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Thread: Superfood for babies
21st February 2013 07:49 AM #1
Superfood for babies
The latest Save the Children report into breastfeeding is now available: Superfood for babies.
This report estimates that the lives of 95 babies an hour could be saved if they were breastfed immediately following birth. I personally find this a shocking statistic and want to help charities such as Save the Children empower women around the world to breastfeed successfully.
There has also been media attention due to a recommendation this report made to change formula advertising to make mothers more aware of the benefits of breast milk over formula.
What are your opinions on the report? Has the nature of the media attention surprised you?
21st February 2013 10:56 AM #2
25th March 2013 11:09 PM #3
I applaud your intention to support charities working to promote breastfeeding. There is much that can be done by those willing to pick up the sword. I support through monthly sponsorship a number of programs aimed up supporting pregnant women, safer childbirth, and breastfeeding support in the poorest communities of the world. I also sponsor a number of children worldwide.
It is undoubtedly true that a lack of awareness within these communities of the nutritional needs of infants and children and how to support their wellbeing results in significantly hirer rates of illness and death. I also agree that formula promotion needs to be reduced. In addition I have no doubt that successful breastfeeding could save many lives. However all this needs to be placed in context.
Staking claim to breastfeeding being the solution, ignores everything we know about the wellbeing of mothers and its link to breast milk production. In the absence of clean water and sufficient nutritious food, with cultural practices which require men and boys eat first taking the best of the food, and living conditions of the poorest standards imaginable, the likelihood of successful breastfeeding is low.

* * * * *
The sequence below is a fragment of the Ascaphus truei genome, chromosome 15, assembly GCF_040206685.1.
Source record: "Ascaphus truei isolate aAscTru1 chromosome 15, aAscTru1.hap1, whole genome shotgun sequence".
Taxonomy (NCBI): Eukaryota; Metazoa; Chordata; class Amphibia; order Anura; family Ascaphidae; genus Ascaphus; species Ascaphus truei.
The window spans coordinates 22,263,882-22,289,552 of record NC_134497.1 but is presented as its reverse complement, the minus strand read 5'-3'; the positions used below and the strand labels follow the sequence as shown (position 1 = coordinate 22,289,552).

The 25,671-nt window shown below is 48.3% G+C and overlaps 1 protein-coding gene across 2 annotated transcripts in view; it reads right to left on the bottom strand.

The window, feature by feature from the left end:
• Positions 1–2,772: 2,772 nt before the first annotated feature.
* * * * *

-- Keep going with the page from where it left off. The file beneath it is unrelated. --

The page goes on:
Certainly where interventionist programs have provided clean water and good food, the rate of infant deaths has dropped. Again we can’t lay all that on breastfeeding but I have no doubt the greater ability of these woman to produce milk plays in there.
In many of the world’s poorest communities access to formula marketing or formula itself is low due to sheer economics. However there is certainly a perception in these communities that formula is the answer. This too though has to be put in context. These women are starving. They see a can of formula as their baby’s best chance at survival. Without considering water quality and lack of sterilisation procedures for bottles, can we really blame these women for seeing this as a salvation? Education alone won't boost their milk supply.
In short a two pronged approach is needed, prong one being food and water provision and prong two being the reintroduction of breastfeeding knowledge into these communities. Of course there is a third prong there that requires greater respect for women in these communities to increase their access to food and water and decrease the horrendous workloads they face. But that third prong is one that money alone can’t fix.
26th March 2013 05:50 AM #4
Thank you for your comments mumof2IVF miracles.
Yes - I see - education needs to go hand in hand with the proper resources in order to support and empower women to breastfeed in all communities. Whilst breast milk is not the whole answer to reducing infant mortality rates and increasing infant well-being it is a significant factor. My hope is for the 'two pronged' approach you refer to, to come into fruition after reports such as this latest Save the Children research.
The media attention surrounding this breastfeeding report has also made me reflect on my own breastfeeding experience and how grateful I am that I have access to the medical professionals (including midwives, lactation consultants and health visitors) who have supported me on my journey.
28th March 2013 05:13 AM #5
I agree. As much as we may comment on the quality of breastfeeding support in Australia, we must remember we are indeed very fortunate for the breastfeeding relationships many of us have been able, and been supported to, establish.
This reminds me of a lecture I watched recently on homebirth by Caroline Homer. In conclusion it offers a similar reminder. You can watch it here: Home or Hospital? Is there a 'best' birthing option?